Dutch heart, lung and cancer charities have criticised the promotion of nicotine pouches by British Formula 1 team McLaren in the run up and during next week’s Grand Prix in Zandvoort.
The pouches, which are illegal in the Netherlands, are tucked underneath the user’s upper lip for a direct nicotine hit. Unlike “snus” which is used in the same way, the nicotine pouches do not contain tobacco.
Health institute RIVM considers the use of the pouches, which contain over 0,035 milligrams of nicotine, as “harmful”.
The Hartstichting, Longfonds and KWF Kankerbestrijding, which are united in a foundation to combat smoking, said promoting the product at the Grand Prix is “bizarre” and have registered a complaint with the Dutch advertising code committee.
The Velo nicotine pouches are made by British American Tobacco, a long-time sponsor of the British Formula 1 team.
Although nicotine pouches are not for sale in the Netherlands, it is not against the law to advertise them. The product is not covered by the Dutch law on tobacco because they don’t contain the cancer-causing plant.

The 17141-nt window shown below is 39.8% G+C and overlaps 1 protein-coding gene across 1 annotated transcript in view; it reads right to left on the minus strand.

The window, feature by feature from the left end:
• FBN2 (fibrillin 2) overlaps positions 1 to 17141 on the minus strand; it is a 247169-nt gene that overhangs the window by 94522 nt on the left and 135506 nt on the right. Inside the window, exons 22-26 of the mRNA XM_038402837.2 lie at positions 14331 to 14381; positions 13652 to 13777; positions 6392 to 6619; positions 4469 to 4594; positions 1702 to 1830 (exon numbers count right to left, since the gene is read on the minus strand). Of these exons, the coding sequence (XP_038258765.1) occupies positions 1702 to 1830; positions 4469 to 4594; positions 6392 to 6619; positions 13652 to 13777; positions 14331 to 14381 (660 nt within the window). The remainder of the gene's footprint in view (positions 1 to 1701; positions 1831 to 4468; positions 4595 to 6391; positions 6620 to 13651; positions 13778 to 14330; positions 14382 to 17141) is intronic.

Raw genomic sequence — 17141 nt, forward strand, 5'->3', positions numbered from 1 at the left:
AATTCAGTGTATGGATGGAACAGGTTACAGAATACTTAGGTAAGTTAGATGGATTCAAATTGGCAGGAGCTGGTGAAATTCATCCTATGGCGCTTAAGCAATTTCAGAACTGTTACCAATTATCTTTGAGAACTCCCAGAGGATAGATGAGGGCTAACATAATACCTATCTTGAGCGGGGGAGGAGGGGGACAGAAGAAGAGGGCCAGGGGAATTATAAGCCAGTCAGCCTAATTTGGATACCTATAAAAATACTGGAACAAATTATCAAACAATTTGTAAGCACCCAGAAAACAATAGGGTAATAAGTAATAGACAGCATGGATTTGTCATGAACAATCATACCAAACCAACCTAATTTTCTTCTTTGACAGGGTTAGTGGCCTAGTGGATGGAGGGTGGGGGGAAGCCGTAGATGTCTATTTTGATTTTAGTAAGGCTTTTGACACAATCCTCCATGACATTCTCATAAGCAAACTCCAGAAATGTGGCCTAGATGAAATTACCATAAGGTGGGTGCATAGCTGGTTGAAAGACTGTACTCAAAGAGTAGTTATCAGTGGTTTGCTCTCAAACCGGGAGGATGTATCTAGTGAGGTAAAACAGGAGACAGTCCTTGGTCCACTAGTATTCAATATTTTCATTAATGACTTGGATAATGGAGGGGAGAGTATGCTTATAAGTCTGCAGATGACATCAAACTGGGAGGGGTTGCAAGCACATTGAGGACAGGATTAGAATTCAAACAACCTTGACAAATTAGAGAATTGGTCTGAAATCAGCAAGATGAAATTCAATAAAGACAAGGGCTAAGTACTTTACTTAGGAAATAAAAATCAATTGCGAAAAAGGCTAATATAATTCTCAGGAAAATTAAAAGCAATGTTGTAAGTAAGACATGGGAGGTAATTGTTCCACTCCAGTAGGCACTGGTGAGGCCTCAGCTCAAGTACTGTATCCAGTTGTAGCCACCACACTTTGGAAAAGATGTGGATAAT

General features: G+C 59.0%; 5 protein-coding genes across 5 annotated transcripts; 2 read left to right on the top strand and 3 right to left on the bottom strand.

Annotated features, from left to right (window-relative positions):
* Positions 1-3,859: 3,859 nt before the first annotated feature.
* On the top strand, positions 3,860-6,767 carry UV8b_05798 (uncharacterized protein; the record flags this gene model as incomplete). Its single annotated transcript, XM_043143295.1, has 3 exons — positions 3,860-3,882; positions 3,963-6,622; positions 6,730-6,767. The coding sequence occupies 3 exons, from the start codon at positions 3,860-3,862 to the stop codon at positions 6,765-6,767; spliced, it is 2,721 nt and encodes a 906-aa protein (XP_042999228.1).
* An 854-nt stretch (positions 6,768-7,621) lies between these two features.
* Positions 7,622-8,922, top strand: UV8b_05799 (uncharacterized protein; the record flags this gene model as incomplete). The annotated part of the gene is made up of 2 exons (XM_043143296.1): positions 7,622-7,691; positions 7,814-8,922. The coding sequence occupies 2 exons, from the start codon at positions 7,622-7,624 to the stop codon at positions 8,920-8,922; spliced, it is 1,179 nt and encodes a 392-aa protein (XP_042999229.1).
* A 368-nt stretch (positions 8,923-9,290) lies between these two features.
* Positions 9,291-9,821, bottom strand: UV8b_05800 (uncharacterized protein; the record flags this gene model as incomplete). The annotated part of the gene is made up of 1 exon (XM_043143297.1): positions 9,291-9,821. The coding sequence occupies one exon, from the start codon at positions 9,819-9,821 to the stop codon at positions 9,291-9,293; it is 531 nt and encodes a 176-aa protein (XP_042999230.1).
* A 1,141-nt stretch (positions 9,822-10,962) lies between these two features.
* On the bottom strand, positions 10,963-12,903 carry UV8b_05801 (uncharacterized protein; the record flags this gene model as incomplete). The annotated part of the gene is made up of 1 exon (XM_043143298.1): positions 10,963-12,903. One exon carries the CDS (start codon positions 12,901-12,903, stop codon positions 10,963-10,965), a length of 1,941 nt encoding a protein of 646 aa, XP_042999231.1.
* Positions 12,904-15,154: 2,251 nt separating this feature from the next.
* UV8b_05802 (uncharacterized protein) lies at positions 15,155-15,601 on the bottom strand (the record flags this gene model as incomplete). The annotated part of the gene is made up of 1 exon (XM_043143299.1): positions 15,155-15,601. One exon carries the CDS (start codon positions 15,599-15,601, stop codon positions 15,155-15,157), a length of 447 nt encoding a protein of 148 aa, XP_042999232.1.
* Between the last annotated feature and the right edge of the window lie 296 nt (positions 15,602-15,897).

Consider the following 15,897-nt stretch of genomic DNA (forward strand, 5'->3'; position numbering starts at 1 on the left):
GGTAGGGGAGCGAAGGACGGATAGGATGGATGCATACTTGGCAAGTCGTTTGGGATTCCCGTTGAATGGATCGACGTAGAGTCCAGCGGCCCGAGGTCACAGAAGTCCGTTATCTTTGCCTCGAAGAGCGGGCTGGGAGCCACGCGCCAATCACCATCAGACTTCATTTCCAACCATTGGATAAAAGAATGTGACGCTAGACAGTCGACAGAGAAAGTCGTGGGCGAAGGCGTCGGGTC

The health charities said that advertising Velo around the Grand Prix is breaching the advertising code committee’s rules on “taste and decency”.
“It just goes to show that the tobacco industry stops at nothing to turn young people into addicts to maintain a sick-making and deadly business,” cancer charity KWF director Carla van Gils said.
According to the addiction centre Trimbos Institute, some 0.1% of Dutch people used the pouches last year.
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